North Carolina Ruling Voids Government Immunity for Medical Examiner

May 5, 2014

A North Carolina agency’s ruling that a family should be paid nearly $400,000 for their anguish after a medical examiner misidentified a body and sent it to the wrong funeral home could open the door to similar lawsuits.

The actions of Guilford County Medical Examiner Ronald Key have no explanation and violate the public’s trust, deputy commissioner Stephen Gheen wrote in the decision by the state Industrial Commission.

If Gheen’s decision is upheld, it could open the door to other families to hold medical examiners responsible for egregious mistakes, The Charlotte Observer reported.

In the past, medical examiners have been included under a law that shields government employees from liability.

The state Attorney General’s Office said it is reviewing whether to appeal Gheen’s decision.

Key’s “inexplicable conduct throughout the incidents leading to this civil action constitutes a breach of duty,” Gheen wrote in the Industrial Commission’s decision.

The ruling came after the family of a woman killed in a 2008 wreck on Interstate 85 sued after the wrong body was sent to a funeral home.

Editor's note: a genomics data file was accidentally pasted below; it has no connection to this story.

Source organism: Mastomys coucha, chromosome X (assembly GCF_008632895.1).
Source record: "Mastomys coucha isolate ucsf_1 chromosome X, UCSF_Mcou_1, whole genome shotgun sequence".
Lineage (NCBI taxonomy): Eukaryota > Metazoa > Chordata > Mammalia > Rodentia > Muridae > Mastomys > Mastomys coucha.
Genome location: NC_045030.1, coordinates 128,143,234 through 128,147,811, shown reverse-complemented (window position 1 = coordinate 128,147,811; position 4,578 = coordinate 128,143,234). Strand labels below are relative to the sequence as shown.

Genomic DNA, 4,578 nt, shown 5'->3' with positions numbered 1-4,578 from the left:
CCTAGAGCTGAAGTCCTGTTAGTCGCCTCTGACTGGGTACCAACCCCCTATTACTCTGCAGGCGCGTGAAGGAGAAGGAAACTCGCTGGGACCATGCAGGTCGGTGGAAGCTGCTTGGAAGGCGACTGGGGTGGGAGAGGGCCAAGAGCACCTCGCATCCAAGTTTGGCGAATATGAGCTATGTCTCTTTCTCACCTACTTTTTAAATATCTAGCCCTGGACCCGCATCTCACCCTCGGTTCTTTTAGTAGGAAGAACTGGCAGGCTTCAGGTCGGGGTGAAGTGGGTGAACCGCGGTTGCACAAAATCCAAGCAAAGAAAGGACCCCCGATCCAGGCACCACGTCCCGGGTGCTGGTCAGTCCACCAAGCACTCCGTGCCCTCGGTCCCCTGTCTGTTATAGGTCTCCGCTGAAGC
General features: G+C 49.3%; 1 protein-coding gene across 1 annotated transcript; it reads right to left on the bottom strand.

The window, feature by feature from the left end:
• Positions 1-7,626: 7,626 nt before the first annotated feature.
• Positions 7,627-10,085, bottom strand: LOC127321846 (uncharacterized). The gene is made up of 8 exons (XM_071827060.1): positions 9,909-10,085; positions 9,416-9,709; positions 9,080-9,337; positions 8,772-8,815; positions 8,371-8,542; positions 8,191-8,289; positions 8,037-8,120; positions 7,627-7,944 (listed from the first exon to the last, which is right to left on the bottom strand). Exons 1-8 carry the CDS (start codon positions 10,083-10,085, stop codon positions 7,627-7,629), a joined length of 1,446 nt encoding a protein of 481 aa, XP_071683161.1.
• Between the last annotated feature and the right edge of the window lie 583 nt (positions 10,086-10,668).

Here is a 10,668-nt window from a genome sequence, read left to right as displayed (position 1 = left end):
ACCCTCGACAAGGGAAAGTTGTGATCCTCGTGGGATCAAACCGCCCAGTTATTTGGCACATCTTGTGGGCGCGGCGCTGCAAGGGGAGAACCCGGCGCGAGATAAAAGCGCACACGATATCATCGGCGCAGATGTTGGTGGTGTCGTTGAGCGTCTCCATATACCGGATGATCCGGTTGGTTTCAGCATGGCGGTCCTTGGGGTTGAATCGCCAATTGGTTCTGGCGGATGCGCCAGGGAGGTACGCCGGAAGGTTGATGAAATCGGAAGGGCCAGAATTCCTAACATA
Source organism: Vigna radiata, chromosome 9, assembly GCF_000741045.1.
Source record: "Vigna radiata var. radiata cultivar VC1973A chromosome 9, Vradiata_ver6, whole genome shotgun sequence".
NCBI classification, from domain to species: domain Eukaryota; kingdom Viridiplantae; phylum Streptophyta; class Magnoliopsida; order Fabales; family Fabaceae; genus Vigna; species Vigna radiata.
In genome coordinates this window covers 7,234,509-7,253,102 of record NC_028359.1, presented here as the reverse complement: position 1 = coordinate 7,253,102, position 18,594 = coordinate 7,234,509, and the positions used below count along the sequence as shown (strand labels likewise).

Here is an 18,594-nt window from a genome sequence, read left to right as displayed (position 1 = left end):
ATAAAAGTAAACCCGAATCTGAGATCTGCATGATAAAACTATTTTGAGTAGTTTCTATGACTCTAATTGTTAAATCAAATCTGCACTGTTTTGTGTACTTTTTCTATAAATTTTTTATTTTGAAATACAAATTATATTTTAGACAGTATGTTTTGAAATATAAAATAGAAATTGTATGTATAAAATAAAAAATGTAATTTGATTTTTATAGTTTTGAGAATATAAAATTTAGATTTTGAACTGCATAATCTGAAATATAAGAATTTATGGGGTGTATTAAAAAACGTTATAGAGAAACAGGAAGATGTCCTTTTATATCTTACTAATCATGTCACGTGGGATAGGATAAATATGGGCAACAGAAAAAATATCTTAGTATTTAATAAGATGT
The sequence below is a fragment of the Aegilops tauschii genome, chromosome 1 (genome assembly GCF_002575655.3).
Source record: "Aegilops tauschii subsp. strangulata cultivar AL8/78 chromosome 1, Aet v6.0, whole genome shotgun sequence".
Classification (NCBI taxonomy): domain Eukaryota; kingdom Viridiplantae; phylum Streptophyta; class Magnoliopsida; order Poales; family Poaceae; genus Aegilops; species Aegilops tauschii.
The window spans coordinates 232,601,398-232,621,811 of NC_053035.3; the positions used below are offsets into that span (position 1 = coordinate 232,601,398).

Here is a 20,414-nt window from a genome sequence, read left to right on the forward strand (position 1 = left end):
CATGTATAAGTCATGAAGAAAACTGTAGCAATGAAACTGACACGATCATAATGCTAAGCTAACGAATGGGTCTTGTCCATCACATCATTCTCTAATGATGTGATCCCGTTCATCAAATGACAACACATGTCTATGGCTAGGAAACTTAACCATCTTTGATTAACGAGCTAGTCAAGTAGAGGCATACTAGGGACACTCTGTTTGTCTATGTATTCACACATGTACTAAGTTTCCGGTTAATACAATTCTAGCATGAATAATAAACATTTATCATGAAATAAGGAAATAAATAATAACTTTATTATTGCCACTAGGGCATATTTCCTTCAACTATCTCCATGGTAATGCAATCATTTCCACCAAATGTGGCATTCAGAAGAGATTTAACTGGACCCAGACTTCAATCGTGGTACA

Lorraine Young and two friends died in the wreck as they returned home from a cruise. Key didn’t perform autopsies on the victims, instead relying on passport photos, even though a fire disfigured at least one of the victim’s faces.

He misidentified two of the bodies, and the mistake wasn’t discovered until Young’s brother went to the funeral home and realized the body he was viewing was not his sister. A frantic search started, and his sister’s body was discovered at another funeral home just before it was cremated.

Finding out his sister wasn’t at the funeral home gave her brother a brief, but intense hope that she was still alive, according to legal papers. His lawyer said finding out she was still dead has caused flashbacks, vomiting and heart problems.

 

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